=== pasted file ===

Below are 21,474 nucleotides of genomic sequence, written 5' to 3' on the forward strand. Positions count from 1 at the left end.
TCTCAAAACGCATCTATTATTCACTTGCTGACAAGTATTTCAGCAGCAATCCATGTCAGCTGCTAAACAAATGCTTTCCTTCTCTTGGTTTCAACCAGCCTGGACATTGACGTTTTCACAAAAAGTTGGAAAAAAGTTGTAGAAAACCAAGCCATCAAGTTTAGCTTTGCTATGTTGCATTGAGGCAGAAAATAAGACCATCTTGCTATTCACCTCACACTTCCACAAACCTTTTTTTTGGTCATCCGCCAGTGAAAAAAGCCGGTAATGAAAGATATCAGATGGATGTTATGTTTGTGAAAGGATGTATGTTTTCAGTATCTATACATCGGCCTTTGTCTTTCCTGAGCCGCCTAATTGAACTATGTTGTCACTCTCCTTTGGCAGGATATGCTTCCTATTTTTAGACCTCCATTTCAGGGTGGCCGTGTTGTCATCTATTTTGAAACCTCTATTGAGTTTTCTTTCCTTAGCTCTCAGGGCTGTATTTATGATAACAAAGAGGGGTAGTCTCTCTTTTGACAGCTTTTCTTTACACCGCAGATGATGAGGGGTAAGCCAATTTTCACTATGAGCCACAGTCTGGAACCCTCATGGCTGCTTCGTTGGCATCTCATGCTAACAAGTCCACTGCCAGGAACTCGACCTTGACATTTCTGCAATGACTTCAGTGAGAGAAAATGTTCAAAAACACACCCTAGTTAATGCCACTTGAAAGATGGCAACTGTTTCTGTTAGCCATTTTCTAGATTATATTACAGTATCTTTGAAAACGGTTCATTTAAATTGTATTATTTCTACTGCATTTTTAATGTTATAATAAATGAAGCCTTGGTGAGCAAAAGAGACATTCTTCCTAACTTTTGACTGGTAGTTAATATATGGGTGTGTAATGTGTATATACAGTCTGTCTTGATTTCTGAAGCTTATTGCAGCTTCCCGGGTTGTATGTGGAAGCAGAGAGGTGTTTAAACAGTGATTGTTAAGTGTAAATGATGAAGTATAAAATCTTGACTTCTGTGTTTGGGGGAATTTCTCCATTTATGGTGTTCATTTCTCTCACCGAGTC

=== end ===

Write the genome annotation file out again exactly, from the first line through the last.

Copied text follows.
Below are 21,474 nucleotides of genomic sequence, written 5' to 3' on the forward strand. Positions count from 1 at the left end.
TCTCAAAACGCATCTATTATTCACTTGCTGACAAGTATTTCAGCAGCAATCCATGTCAGCTGCTAAACAAATGCTTTCCTTCTCTTGGTTTCAACCAGCCTGGACATTGACGTTTTCACAAAAAGTTGGAAAAAAGTTGTAGAAAACCAAGCCATCAAGTTTAGCTTTGCTATGTTGCATTGAGGCAGAAAATAAGACCATCTTGCTATTCACCTCACACTTCCACAAACCTTTTTTTTGGTCATCCGCCAGTGAAAAAAGCCGGTAATGAAAGATATCAGATGGATGTTATGTTTGTGAAAGGATGTATGTTTTCAGTATCTATACATCGGCCTTTGTCTTTCCTGAGCCGCCTAATTGAACTATGTTGTCACTCTCCTTTGGCAGGATATGCTTCCTATTTTTAGACCTCCATTTCAGGGTGGCCGTGTTGTCATCTATTTTGAAACCTCTATTGAGTTTTCTTTCCTTAGCTCTCAGGGCTGTATTTATGATAACAAAGAGGGGTAGTCTCTCTTTTGACAGCTTTTCTTTACACCGCAGATGATGAGGGGTAAGCCAATTTTCACTATGAGCCACAGTCTGGAACCCTCATGGCTGCTTCGTTGGCATCTCATGCTAACAAGTCCACTGCCAGGAACTCGACCTTGACATTTCTGCAATGACTTCAGTGAGAGAAAATGTTCAAAAACACACCCTAGTTAATGCCACTTGAAAGATGGCAACTGTTTCTGTTAGCCATTTTCTAGATTATATTACAGTATCTTTGAAAACGGTTCATTTAAATTGTATTATTTCTACTGCATTTTTAATGTTATAATAAATGAAGCCTTGGTGAGCAAAAGAGACATTCTTCCTAACTTTTGACTGGTAGTTAATATATGGGTGTGTAATGTGTATATACAGTCTGTCTTGATTTCTGAAGCTTATTGCAGCTTCCCGGGTTGTATGTGGAAGCAGAGAGGTGTTTAAACAGTGATTGTTAAGTGTAAATGATGAAGTATAAAATCTTGACTTCTGTGTTTGGGGGAATTTCTCCATTTATGGTGTTCATTTCTCTCACCGAGTC